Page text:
Riley's Farm: We Don't Put Nooses Over Children's Heads

"There is simply no way to conduct a living history teaching experience without using the clothing and props of the era."

Patch file photo.
Patch file photo.
Originally published 9:38 a.m. May 8, 2014. Edited with new details.

A note from Benita Fawcett Riley
 of Riley's Farm in Yucaipa, in regards to the controversy over an African-American boy from Oxford Preparatory Academy who was selected by his teacher to demonstrate a noose. 

1. In this program, students circulate through various dramatic workshops, featuring the cultural, political, and military life of the Civil War period. These include marching and drill, a civil war surgery discussion, Victorian etiquette, a secession debate, a military court martial, and others.

2. During the Civil War era, soldiers who deserted from the army could face the penalty of a firing squad or a hanging. The station, in question, is ONLY about military discipline.

3. At the court martial station, a living historian dressed as a soldier asks the teacher or parental group leader to pick children to participate who like drama and who can speak before a group of people.

4. In this scenario, the living historian holds a noose as a prop. It is NEVER put over a child's head. In every scenario the student is found "guilty" and then pardoned. 

5. During this particular scenario, the child kept trying to put the noose over his head, and our living historian stopped the student from doing so.

6. The parent making the complaint was not present at the time and never approached us regarding the incident and chose, instead, to take the story to the media. 

7. We understand, of course, that certain images (the Confederate States flag and uniform, for example) can be seen as offensive to some groups. However, there is simply no way to conduct a living history teaching experience without using the clothing and props of the era.

8. Our extended family has been conducting living history field trips in Oak Glen since 1986. We currently see between 50 and 60,000 students a year. In all that time, with our tour count reaching nearly a million students, we have never had a complaint of this sort."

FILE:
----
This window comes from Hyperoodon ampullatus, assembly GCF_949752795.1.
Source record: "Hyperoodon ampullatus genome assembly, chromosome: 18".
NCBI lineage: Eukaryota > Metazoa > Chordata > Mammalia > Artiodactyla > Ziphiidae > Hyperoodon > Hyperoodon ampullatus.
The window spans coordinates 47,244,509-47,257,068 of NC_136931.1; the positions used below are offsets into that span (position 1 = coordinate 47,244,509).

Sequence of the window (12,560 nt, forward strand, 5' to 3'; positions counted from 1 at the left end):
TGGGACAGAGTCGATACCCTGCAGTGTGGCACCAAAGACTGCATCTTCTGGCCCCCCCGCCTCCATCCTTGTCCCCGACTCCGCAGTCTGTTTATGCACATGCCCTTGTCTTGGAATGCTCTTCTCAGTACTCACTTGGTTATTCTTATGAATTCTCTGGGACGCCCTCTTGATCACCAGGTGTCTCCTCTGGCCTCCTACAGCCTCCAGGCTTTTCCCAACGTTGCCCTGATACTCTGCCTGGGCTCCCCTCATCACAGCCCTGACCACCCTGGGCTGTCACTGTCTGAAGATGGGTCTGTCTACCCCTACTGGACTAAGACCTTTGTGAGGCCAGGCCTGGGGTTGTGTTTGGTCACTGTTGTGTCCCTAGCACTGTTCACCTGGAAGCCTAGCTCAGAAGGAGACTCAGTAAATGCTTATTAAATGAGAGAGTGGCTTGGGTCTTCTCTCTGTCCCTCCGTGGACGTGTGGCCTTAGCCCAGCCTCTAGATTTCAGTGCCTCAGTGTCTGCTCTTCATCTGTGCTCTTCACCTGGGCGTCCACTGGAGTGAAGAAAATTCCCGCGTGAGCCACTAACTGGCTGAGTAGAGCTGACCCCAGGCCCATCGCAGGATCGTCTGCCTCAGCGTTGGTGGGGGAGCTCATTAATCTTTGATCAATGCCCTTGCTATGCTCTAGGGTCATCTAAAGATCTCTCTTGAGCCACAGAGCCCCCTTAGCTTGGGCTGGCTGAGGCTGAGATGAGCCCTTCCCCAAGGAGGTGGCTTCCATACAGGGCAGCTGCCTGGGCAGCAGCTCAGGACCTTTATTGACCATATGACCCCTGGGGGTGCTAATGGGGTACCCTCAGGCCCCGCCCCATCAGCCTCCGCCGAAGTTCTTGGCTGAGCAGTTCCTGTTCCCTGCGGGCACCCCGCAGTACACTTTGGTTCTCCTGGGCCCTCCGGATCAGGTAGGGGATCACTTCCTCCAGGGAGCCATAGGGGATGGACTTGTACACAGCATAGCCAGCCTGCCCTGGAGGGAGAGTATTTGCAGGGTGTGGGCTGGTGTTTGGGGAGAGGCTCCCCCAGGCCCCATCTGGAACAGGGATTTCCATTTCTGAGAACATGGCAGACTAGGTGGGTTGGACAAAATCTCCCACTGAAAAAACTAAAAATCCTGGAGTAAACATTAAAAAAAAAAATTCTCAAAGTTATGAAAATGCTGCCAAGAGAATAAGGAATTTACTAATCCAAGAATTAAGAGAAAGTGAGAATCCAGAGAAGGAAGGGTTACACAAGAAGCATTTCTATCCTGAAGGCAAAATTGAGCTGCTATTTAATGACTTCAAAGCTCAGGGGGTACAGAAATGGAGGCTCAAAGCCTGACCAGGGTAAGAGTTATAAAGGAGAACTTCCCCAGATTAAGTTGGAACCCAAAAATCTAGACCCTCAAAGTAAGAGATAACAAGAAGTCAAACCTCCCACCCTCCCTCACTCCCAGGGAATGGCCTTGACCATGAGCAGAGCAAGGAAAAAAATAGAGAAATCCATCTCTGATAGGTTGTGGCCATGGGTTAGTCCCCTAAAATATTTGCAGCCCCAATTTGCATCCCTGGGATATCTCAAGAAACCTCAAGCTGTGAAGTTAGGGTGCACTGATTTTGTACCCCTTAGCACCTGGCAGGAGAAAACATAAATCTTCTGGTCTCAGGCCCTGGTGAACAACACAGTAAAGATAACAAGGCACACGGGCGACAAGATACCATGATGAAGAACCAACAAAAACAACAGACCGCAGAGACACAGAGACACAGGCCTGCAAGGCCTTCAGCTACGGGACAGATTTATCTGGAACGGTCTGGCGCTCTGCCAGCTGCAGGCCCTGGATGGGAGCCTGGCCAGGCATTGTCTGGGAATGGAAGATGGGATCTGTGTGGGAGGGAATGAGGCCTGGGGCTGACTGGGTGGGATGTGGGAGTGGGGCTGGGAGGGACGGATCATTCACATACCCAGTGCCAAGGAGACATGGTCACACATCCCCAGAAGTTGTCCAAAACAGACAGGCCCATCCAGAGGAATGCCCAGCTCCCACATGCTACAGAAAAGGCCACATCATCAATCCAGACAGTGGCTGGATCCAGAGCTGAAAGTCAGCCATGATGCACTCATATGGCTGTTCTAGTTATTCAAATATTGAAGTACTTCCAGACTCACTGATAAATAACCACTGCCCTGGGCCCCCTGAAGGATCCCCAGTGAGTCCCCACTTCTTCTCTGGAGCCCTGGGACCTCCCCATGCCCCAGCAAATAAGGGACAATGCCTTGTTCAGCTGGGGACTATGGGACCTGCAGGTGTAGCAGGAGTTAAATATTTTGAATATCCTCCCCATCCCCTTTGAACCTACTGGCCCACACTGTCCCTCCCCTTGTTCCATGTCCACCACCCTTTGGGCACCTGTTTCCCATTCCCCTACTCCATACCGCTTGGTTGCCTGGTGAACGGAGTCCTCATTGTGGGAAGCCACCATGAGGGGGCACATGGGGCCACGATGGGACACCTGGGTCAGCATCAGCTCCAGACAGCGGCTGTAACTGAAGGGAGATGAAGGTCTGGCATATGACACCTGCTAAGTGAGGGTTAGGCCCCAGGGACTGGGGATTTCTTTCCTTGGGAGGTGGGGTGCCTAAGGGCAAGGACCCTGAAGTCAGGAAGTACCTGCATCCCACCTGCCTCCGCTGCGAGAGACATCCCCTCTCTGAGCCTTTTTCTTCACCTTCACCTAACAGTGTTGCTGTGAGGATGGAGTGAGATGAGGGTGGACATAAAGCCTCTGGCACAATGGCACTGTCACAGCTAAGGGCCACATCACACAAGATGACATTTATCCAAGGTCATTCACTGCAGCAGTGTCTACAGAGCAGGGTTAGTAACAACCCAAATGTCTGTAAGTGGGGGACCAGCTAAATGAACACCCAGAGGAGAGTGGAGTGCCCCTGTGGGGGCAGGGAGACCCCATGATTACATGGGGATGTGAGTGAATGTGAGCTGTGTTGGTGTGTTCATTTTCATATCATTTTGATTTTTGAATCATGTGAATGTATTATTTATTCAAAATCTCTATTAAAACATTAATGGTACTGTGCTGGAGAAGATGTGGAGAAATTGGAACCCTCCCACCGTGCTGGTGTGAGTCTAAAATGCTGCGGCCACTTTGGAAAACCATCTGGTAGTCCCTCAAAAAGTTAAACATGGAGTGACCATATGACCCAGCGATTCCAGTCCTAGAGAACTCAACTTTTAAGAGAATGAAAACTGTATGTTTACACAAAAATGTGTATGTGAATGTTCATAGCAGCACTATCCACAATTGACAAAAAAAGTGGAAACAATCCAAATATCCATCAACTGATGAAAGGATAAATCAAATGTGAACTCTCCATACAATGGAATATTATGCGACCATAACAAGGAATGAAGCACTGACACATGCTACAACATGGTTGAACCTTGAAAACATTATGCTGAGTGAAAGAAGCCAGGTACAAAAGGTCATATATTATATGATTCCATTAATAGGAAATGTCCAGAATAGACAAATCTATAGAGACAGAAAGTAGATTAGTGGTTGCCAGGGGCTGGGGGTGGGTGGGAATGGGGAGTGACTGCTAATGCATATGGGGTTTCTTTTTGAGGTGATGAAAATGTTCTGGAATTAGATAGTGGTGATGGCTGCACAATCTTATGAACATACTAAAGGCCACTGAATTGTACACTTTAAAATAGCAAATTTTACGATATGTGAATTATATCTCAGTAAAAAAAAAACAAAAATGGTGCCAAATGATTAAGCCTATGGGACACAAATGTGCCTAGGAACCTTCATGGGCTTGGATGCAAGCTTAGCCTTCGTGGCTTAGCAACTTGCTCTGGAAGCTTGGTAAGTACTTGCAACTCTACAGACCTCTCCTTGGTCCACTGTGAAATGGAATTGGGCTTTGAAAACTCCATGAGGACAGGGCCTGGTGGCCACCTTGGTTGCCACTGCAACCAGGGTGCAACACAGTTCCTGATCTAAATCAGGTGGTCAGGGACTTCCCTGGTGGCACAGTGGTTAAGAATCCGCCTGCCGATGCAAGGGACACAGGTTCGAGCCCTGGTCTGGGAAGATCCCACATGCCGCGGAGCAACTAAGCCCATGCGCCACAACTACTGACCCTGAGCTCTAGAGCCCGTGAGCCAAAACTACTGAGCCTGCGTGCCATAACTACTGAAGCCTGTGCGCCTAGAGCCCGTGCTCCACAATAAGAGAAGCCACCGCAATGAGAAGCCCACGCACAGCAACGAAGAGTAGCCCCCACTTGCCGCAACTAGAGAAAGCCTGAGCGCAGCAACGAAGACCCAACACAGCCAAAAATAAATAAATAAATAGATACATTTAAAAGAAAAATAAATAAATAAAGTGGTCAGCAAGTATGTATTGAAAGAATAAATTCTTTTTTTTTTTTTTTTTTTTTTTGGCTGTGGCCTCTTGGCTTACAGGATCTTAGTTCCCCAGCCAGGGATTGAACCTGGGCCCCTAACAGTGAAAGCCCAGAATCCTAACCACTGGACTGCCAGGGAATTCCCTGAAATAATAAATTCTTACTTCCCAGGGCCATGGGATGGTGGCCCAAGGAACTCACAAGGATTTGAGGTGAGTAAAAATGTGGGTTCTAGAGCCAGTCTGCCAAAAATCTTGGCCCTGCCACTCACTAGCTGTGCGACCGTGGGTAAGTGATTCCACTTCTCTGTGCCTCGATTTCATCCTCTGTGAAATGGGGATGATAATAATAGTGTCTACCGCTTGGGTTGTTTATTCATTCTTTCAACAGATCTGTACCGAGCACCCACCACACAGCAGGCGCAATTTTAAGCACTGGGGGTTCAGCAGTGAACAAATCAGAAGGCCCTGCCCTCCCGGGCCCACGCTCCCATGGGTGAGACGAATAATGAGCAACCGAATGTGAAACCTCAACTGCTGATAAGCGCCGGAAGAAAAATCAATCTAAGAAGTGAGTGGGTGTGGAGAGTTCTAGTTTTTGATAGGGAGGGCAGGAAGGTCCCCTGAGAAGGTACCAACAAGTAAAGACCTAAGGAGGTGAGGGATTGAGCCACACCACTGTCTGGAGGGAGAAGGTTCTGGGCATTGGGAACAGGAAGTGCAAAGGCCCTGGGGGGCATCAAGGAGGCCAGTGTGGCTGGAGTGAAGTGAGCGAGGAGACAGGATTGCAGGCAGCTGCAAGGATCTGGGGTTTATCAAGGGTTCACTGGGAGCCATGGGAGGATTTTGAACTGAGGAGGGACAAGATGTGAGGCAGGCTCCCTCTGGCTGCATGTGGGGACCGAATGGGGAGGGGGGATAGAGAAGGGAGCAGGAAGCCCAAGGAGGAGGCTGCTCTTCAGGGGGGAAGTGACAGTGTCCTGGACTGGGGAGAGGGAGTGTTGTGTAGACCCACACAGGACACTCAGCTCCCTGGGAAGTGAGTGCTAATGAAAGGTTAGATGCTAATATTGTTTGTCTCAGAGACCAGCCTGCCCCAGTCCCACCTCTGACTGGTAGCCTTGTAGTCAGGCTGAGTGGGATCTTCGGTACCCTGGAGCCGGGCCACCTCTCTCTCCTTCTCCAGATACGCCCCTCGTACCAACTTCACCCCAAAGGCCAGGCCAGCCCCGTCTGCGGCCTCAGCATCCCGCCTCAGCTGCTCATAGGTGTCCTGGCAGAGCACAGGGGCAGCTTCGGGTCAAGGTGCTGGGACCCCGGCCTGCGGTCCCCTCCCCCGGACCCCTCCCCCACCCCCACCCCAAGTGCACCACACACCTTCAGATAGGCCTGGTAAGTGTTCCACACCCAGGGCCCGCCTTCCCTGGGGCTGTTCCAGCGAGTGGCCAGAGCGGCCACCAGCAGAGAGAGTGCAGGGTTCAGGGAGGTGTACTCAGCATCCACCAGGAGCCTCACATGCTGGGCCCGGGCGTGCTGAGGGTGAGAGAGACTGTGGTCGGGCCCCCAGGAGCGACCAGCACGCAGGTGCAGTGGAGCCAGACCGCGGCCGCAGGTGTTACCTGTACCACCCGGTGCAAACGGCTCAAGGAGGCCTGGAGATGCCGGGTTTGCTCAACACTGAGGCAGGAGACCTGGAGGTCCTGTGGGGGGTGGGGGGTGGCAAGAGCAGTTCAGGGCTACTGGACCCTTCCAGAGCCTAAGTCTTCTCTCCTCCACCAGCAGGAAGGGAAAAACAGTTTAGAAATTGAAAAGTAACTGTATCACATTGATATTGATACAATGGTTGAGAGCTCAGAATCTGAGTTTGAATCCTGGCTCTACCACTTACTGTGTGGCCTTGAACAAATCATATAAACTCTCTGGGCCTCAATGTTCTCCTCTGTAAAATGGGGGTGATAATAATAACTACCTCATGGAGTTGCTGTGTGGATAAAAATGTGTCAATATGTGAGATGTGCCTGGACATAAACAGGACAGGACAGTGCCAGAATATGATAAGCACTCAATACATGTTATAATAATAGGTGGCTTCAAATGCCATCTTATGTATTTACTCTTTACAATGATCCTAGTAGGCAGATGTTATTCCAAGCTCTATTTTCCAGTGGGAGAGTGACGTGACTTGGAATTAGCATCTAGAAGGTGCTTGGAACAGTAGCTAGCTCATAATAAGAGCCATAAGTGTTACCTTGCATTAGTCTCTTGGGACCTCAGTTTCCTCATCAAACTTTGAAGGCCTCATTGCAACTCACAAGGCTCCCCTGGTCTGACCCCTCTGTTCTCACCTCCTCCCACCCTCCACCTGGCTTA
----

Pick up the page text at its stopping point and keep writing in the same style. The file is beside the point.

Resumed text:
To clarify, our living historian dressed as a soldier asked the teacher to pick a child to participate who likes drama and who can speak before a group of people. The teacher does not nessasarily know what the penalty for desertion is. After a ten to fifteen minute discussion the penalty for desertion is presented this is when the student ATTEMPTED to put the noose on his head but the living historian did not allow it to be put around his neck.
ChristieD May 13, 2014 at 12:28 PM
It is also my understanding that there is frequent mixing of religion and education there at Oxford. The "word" is that many parents who are from the religious right are influencing many aspects of the school and it's teaching. If this is correct, then Oxford should lose it's accreditation.
ChristieD May 13, 2014 at 12:28 PM
It would be great to hear from the above participants to hear their "take" on this issue.
Capo Parent May 13, 2014 at 03:53 PM
ChristieD What is your understanding based on, rumors, innuendo, making BS up? Until you can cite specific examples, why should anyone try to prove your rumors are nothing more then rumors?
ChristieD May 13, 2014 at 10:08 PM
Good point capo parent. This whole article is actually based on "he said she said" at least at this point. I have asked because I received this information from a parent whose child left the school for this reason. So it is indeed not first hand knowledge. This is why I Am looking for either other validation or denial. The only quote given on a link to the school cited "what a God-send the school was." Perhaps the school might have picked another "quote," but alas, they did not. So again, a weigh in on this issue would be helpful...and if it's not true there is nothing to be worried about.
Elizabeth K May 28, 2014 at 05:43 PM
I don't understand how the teacher was an "idiot" for choosing this child. She went to a rotation on soldiers who deserted the army. She was asked to pick a student who can speak in front of people. The teacher chooses a student that meets the qualifications. If the teacher had said "I can't pick that student because they are black for this particular role," wouldn't that have been racially profiling the student? She picked a student who was well spoken and whom she thought would do a good job in this role. She had faith in this student, giving him an opportunity to participate in this activity because he met the qualifications. If she had NOT chosen him because he was black, that would have been wrong. I've been to Riley's farm before. The teacher is usually given the title of the rotation (and sometimes the title is vague) and at the beginning the docent might ask the teacher for students to play a role that may involves speaking in front of the group. The students that are called should be students who are well spoken and eager to act in front of the group. Their race should not be a factor. It saddens me that in choosing a students that met the requested qualifications, this teacher is being criticized. Please note, I do not know this teacher, so if there are other facts about past behavior that are not being reported, I can not speak to those. I CAN however, speak to how Riley's Farm handles their field trips - it is an amazingly awesome experience.


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